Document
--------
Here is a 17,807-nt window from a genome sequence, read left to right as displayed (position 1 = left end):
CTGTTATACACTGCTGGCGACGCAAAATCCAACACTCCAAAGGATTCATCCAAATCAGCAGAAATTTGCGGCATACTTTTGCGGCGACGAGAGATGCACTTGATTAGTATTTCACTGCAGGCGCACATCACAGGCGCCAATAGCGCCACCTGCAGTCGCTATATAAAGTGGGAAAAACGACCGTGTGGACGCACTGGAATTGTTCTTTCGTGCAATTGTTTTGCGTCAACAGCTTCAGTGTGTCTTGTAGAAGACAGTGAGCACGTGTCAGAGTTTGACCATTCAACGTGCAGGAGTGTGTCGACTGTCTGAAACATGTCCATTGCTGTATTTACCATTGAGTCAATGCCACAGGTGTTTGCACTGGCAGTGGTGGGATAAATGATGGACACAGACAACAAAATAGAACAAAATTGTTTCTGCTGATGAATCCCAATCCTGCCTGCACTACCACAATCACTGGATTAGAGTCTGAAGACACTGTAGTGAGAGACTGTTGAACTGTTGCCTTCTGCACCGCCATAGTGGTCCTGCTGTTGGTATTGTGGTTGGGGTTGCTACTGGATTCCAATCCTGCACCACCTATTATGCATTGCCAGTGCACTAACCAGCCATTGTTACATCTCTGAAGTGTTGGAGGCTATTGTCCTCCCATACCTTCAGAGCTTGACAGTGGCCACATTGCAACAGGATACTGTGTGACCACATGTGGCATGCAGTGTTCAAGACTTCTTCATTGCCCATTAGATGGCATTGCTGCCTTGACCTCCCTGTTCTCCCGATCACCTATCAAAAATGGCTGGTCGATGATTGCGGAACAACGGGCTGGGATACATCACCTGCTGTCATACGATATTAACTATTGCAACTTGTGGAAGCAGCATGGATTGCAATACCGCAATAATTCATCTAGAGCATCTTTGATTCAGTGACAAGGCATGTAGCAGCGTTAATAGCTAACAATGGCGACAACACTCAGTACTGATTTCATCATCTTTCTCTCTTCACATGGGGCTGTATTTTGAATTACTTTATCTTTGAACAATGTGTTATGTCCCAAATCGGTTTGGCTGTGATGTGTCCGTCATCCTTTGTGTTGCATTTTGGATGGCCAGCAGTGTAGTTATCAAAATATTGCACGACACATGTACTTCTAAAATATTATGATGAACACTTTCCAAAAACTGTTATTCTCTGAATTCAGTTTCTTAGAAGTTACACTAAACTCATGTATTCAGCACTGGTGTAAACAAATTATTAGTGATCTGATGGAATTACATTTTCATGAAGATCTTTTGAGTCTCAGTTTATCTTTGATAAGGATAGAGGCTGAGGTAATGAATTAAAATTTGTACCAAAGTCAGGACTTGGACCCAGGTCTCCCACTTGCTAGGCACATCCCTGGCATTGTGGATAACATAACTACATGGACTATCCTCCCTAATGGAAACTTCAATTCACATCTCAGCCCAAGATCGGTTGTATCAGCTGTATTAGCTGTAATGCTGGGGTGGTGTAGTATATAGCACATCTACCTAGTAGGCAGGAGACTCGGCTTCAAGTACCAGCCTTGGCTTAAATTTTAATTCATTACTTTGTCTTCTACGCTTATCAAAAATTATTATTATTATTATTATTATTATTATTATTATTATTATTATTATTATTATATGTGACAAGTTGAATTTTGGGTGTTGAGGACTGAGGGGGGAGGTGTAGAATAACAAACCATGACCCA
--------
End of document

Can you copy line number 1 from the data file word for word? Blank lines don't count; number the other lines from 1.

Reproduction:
Here is a 17,807-nt window from a genome sequence, read left to right as displayed (position 1 = left end):